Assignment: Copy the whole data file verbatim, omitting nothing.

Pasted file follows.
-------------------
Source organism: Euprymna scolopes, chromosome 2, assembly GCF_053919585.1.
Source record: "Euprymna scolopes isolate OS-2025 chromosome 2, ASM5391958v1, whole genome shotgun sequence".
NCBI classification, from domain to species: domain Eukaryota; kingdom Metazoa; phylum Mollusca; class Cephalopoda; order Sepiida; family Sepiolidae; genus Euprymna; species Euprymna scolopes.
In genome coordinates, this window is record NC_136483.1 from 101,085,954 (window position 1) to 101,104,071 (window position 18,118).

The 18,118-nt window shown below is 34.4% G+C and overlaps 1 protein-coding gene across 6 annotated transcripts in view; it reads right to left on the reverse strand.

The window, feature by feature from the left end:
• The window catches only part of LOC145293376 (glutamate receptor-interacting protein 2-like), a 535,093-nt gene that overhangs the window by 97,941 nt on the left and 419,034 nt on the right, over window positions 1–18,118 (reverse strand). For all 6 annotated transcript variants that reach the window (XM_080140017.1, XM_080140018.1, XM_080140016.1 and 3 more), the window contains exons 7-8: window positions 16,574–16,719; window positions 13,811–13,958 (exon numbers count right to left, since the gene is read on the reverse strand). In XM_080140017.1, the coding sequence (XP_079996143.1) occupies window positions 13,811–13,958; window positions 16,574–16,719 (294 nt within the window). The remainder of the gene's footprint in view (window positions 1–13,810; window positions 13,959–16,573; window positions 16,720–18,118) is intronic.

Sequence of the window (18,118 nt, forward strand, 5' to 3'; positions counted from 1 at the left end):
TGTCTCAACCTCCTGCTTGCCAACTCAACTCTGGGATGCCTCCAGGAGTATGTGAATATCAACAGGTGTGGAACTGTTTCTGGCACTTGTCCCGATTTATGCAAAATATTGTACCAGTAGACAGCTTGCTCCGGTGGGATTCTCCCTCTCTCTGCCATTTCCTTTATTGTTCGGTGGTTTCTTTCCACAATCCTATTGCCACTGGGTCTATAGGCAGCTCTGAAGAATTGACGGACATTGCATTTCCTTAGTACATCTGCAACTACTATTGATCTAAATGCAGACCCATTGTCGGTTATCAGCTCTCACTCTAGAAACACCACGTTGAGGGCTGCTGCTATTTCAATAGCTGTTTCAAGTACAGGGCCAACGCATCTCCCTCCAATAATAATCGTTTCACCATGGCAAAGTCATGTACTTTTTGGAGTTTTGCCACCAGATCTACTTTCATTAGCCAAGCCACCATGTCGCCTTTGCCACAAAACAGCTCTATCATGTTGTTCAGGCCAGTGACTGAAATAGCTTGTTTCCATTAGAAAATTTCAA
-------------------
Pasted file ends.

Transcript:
Source organism: Euprymna scolopes, chromosome 2, assembly GCF_053919585.1.
Source record: "Euprymna scolopes isolate OS-2025 chromosome 2, ASM5391958v1, whole genome shotgun sequence".
NCBI classification, from domain to species: domain Eukaryota; kingdom Metazoa; phylum Mollusca; class Cephalopoda; order Sepiida; family Sepiolidae; genus Euprymna; species Euprymna scolopes.
In genome coordinates, this window is record NC_136483.1 from 101,085,954 (window position 1) to 101,104,071 (window position 18,118).

The 18,118-nt window shown below is 34.4% G+C and overlaps 1 protein-coding gene across 6 annotated transcripts in view; it reads right to left on the reverse strand.

The window, feature by feature from the left end:
• The window catches only part of LOC145293376 (glutamate receptor-interacting protein 2-like), a 535,093-nt gene that overhangs the window by 97,941 nt on the left and 419,034 nt on the right, over window positions 1–18,118 (reverse strand). For all 6 annotated transcript variants that reach the window (XM_080140017.1, XM_080140018.1, XM_080140016.1 and 3 more), the window contains exons 7-8: window positions 16,574–16,719; window positions 13,811–13,958 (exon numbers count right to left, since the gene is read on the reverse strand). In XM_080140017.1, the coding sequence (XP_079996143.1) occupies window positions 13,811–13,958; window positions 16,574–16,719 (294 nt within the window). The remainder of the gene's footprint in view (window positions 1–13,810; window positions 13,959–16,573; window positions 16,720–18,118) is intronic.

Sequence of the window (18,118 nt, forward strand, 5' to 3'; positions counted from 1 at the left end):
TGTCTCAACCTCCTGCTTGCCAACTCAACTCTGGGATGCCTCCAGGAGTATGTGAATATCAACAGGTGTGGAACTGTTTCTGGCACTTGTCCCGATTTATGCAAAATATTGTACCAGTAGACAGCTTGCTCCGGTGGGATTCTCCCTCTCTCTGCCATTTCCTTTATTGTTCGGTGGTTTCTTTCCACAATCCTATTGCCACTGGGTCTATAGGCAGCTCTGAAGAATTGACGGACATTGCATTTCCTTAGTACATCTGCAACTACTATTGATCTAAATGCAGACCCATTGTCGGTTATCAGCTCTCACTCTAGAAACACCACGTTGAGGGCTGCTGCTATTTCAATAGCTGTTTCAAGTACAGGGCCAACGCATCTCCCTCCAATAATAATCGTTTCACCATGGCAAAGTCATGTACTTTTTGGAGTTTTGCCACCAGATCTACTTTCATTAGCCAAGCCACCATGTCGCCTTTGCCACAAAACAGCTCTATCATGTTGTTCAGGCCAGTGACTGAAATAGCTTGTTTCCATTAGAAAATTTCAA